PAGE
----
Growing flowers for cutting

Alan Titchmarsh explains how to grow cut flowers such as zinnias in a dedicated cutting patch in your garden, in this practical video guide.

In this video guide, Alan Titchmarsh explains how to create a dedicated cutting patch in your garden so that you can grow flowers in rows, especially for cutting. He plants out zinnias in late spring for abundant flowers for the house in summer.


Growing flowers for cutting: transcript

You know, there are few greater pleasures in gardening than going out with a pair of snips, cutting an armful of flowers from a bed or border and bringing them indoors. The trouble is, you can’t really bring yourself to do it, because they look so lovely out here that if you take them, your borders will be empty and… There’s a
way around it!

The solution is a small patch of garden where you can grow flowers in rows, especially for cutting – a cutting garden. It doesn’t have to be vast. It can be part of an allotment; it can be a tiny part of your veg patch. But if you do that and you plant things in rows, then you won’t feel nearly so bad about cutting them because you can
simply call it ‘harvesting’. What I’m putting in are zinnias. These summer bedding plants, which absolutely adore sun, they need really good summers, bright weather, an open situation, and then they’ll produce lots of flowers. Now, it’s at this point that Mary Berry and I disagree because Mary hates soggy bottoms. When it comes to planting out things from trays, soggy bottoms are essential. This tray has been really well soaked and if I just push up a plant like that and then put my fingers around it to break it out, unlike a baking tray,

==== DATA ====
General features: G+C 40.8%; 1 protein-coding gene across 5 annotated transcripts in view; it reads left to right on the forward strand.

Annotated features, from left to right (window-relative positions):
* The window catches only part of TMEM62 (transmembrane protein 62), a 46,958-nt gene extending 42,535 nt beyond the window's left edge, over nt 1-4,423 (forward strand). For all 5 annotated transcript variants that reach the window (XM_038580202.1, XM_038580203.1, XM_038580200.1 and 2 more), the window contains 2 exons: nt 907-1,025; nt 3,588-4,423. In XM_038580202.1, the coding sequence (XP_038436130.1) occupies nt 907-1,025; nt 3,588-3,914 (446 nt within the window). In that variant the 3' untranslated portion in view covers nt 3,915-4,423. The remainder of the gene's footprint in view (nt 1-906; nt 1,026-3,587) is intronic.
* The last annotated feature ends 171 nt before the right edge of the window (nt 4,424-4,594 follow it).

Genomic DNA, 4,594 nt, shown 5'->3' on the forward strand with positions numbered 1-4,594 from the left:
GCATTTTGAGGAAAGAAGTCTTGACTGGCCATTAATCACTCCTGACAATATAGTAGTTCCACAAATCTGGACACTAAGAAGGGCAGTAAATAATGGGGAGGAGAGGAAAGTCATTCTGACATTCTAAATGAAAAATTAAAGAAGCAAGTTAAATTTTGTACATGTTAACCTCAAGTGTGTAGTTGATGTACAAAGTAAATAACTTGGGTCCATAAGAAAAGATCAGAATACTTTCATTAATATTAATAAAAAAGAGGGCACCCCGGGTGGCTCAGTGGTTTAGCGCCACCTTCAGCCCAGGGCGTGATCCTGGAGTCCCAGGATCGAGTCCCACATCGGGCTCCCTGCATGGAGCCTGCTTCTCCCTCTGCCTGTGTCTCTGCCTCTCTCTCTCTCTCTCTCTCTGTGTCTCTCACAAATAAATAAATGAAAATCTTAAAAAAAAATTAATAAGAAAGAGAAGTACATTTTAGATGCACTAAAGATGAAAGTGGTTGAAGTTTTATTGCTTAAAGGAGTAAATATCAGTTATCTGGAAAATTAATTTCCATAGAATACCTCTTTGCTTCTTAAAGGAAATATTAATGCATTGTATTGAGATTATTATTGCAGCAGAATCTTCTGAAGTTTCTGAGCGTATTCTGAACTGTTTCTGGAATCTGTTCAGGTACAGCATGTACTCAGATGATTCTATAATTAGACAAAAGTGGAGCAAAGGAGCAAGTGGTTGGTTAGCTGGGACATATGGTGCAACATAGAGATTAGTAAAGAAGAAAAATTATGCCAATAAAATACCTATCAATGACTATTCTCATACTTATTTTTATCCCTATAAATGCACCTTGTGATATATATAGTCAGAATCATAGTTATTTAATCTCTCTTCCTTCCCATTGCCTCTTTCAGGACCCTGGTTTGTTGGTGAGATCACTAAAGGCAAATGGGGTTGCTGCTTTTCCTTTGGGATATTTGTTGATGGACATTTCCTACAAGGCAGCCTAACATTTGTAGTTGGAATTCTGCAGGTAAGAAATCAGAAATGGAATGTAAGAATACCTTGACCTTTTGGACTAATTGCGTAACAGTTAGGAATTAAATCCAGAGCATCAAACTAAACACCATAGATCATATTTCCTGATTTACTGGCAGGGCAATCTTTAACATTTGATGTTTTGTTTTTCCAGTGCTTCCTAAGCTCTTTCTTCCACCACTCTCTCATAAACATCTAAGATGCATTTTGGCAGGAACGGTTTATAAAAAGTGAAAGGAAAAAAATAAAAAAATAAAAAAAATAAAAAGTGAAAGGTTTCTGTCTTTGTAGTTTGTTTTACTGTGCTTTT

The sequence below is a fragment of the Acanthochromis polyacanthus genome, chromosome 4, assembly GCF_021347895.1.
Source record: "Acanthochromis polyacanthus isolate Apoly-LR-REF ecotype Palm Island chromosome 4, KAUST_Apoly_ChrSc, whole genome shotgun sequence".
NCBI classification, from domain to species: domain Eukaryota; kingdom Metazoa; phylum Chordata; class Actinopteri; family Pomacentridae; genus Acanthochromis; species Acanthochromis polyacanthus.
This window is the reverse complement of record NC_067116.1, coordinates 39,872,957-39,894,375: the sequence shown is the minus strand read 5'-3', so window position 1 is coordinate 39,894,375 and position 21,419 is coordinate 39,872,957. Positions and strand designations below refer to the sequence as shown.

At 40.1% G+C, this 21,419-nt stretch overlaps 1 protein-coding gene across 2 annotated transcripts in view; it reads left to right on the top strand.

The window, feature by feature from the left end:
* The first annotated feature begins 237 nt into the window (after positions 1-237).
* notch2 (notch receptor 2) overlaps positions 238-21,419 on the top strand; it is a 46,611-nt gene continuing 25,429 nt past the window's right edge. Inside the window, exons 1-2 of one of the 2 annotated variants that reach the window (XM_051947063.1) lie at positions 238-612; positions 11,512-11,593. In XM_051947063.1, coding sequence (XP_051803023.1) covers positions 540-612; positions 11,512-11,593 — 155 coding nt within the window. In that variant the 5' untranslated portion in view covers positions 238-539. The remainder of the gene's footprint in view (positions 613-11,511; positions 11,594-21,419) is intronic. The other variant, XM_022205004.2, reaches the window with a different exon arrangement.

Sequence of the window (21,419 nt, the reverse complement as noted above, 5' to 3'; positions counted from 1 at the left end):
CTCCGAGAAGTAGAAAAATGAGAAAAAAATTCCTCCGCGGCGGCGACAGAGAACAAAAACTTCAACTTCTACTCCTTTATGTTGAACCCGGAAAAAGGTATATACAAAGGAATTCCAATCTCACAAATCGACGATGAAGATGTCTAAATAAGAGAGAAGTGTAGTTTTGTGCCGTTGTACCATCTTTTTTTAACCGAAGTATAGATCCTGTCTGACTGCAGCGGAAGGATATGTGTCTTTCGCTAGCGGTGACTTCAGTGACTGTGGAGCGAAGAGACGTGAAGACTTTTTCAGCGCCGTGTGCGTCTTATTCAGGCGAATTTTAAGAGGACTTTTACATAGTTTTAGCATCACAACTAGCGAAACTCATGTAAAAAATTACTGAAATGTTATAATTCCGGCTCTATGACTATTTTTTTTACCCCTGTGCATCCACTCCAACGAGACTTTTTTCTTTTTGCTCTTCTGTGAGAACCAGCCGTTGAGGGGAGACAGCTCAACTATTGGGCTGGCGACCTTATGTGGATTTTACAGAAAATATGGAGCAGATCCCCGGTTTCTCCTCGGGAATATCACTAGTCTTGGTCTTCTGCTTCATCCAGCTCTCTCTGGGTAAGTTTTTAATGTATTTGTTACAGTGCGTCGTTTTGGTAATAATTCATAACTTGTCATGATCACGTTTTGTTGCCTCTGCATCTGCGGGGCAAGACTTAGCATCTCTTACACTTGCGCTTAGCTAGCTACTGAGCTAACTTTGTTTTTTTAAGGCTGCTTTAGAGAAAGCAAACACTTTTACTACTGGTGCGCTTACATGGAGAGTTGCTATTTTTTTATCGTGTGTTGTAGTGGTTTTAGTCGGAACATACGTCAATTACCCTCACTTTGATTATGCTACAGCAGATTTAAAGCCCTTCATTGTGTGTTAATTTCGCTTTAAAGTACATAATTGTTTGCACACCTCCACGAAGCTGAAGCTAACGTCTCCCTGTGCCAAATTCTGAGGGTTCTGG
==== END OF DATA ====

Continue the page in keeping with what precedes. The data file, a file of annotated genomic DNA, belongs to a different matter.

you’ll see that this compost is really quite wet. And that’s what I want. They transplant much more happily if they’re growing in compost that’s just been soaked than if it’s been allowed to dry out, because what they might not do is take up moisture from the surrounding soil quite so easily. One goes in. How far apart? The measure’s in my hand – a trowel’s distance for the next hole.

The soil’s really quite firm, but that’s no bad thing. You don’t want it too fluffy because it dries out that much more readily. Take your next one out. Don’t worry that some of these plants can be slightly smaller than the others. In a couple of weeks time you won’t know. They’ll all catch up because they’ve all got this good sized
root ball on them. I’m not planting them too deeply, I’m being quite gentle because these stems are fairly fragile. But around the roots that compost can be firmed and you just work your way along the line like that. And I can tell you, on a bright day like today where there’s a gentle breeze, there are few jobs more pleasurable than this one.

When I get to the end of the row here, I’ll work my way right the way along backwards, just puddling them in. You don’t need a rose sprinkled on your watering can. This ordinary ended watering can here, just to give a little bit of puddle around them, will settle them in; and what you will find, although they might look a bit sad
this afternoon, by the time you get up tomorrow morning, they’ll all be standing up like soldiers.

Now the time to bed them out like this is late May, early June. Put them out any earlier, the nights are a bit cold and they might succumb to frost. But lots of bedding plants that you can grow for cutting – things like corn flowers, like tobacco plants. There are a whole host of them, anything with a decent sized stem that experience
shows you won’t wilt when you cut it, grow them. You only need a dozen or more in a row and you’ll be so glad you did it because then, your beds and borders can stay looking pretty.

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